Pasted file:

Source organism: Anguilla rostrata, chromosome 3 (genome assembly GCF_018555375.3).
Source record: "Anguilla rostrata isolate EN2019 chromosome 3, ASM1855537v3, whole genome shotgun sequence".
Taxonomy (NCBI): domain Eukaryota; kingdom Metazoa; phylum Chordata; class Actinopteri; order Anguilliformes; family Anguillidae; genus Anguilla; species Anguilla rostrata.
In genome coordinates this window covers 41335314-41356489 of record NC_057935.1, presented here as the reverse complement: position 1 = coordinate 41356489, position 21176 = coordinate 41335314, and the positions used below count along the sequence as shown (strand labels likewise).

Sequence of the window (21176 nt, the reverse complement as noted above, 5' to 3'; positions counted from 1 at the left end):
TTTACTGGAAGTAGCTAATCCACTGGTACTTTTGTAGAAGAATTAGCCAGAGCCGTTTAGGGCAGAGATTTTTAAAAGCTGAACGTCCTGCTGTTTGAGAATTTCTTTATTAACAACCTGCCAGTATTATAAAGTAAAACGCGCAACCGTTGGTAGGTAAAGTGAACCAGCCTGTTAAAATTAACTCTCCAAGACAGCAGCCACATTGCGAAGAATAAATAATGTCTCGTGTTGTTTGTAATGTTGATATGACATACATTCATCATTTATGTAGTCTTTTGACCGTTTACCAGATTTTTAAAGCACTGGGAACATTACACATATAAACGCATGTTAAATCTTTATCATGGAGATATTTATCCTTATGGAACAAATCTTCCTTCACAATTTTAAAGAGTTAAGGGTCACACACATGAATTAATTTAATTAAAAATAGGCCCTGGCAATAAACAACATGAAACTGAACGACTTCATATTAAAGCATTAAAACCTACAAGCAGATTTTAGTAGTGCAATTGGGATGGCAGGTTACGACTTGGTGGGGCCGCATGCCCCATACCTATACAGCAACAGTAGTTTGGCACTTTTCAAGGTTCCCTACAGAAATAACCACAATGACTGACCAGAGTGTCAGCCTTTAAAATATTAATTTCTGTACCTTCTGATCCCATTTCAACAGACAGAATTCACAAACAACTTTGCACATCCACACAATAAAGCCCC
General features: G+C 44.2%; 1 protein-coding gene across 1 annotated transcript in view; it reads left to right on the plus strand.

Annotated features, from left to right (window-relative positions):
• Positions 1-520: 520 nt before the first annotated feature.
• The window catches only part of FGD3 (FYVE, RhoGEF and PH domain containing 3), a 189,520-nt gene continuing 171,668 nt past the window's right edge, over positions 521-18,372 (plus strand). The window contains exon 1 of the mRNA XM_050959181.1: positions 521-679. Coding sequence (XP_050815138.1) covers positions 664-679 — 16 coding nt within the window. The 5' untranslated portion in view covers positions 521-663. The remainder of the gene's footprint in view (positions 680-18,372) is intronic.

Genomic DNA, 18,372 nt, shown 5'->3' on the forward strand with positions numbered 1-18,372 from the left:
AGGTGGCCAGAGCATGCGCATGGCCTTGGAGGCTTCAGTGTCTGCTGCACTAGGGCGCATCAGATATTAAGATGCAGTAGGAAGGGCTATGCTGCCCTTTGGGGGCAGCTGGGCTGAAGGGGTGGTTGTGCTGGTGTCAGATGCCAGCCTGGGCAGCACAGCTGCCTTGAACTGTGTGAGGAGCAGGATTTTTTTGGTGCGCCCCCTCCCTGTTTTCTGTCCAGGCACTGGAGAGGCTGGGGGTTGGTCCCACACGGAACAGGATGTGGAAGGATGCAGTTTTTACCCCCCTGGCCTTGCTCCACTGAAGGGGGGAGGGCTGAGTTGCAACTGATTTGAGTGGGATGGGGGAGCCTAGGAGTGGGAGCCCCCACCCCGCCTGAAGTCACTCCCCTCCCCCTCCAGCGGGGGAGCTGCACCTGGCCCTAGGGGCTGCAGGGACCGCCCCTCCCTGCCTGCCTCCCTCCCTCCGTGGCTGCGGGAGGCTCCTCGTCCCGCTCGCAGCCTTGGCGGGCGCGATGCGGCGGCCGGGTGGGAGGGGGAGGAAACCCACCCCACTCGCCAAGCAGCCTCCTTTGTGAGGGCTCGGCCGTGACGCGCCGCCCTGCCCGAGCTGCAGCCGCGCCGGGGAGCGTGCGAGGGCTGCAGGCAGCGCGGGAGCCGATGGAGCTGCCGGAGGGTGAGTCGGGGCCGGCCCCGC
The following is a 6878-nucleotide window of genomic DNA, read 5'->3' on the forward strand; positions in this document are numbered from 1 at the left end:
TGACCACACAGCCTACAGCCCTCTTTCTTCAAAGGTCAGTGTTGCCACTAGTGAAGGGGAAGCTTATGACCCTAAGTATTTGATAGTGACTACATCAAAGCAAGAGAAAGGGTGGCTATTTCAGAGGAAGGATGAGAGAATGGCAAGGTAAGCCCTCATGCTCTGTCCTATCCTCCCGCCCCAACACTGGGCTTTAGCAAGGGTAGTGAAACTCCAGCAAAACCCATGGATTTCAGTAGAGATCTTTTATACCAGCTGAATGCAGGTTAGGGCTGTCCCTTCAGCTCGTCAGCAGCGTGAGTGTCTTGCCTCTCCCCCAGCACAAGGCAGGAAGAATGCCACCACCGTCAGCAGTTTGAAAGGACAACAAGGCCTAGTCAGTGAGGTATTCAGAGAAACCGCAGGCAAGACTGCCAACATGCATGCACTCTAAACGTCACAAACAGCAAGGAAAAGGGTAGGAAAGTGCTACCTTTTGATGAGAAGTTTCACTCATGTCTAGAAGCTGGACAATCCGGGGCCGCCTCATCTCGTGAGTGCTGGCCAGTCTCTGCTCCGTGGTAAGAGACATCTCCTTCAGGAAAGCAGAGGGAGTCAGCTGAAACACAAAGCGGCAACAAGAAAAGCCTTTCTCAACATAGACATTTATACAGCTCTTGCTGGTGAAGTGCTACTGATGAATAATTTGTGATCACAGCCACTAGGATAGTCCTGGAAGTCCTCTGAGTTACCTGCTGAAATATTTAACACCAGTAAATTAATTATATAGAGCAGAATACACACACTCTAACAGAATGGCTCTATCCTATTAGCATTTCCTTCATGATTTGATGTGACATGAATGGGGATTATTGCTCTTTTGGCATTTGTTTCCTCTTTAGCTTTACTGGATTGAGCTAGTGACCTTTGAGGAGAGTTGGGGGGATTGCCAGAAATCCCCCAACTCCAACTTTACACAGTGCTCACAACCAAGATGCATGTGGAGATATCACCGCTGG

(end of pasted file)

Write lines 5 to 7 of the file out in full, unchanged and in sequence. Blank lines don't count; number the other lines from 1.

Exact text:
Sequence of the window (21176 nt, the reverse complement as noted above, 5' to 3'; positions counted from 1 at the left end):
TTTACTGGAAGTAGCTAATCCACTGGTACTTTTGTAGAAGAATTAGCCAGAGCCGTTTAGGGCAGAGATTTTTAAAAGCTGAACGTCCTGCTGTTTGAGAATTTCTTTATTAACAACCTGCCAGTATTATAAAGTAAAACGCGCAACCGTTGGTAGGTAAAGTGAACCAGCCTGTTAAAATTAACTCTCCAAGACAGCAGCCACATTGCGAAGAATAAATAATGTCTCGTGTTGTTTGTAATGTTGATATGACATACATTCATCATTTATGTAGTCTTTTGACCGTTTACCAGATTTTTAAAGCACTGGGAACATTACACATATAAACGCATGTTAAATCTTTATCATGGAGATATTTATCCTTATGGAACAAATCTTCCTTCACAATTTTAAAGAGTTAAGGGTCACACACATGAATTAATTTAATTAAAAATAGGCCCTGGCAATAAACAACATGAAACTGAACGACTTCATATTAAAGCATTAAAACCTACAAGCAGATTTTAGTAGTGCAATTGGGATGGCAGGTTACGACTTGGTGGGGCCGCATGCCCCATACCTATACAGCAACAGTAGTTTGGCACTTTTCAAGGTTCCCTACAGAAATAACCACAATGACTGACCAGAGTGTCAGCCTTTAAAATATTAATTTCTGTACCTTCTGATCCCATTTCAACAGACAGAATTCACAAACAACTTTGCACATCCACACAATAAAGCCCC
General features: G+C 44.2%; 1 protein-coding gene across 1 annotated transcript in view; it reads left to right on the plus strand.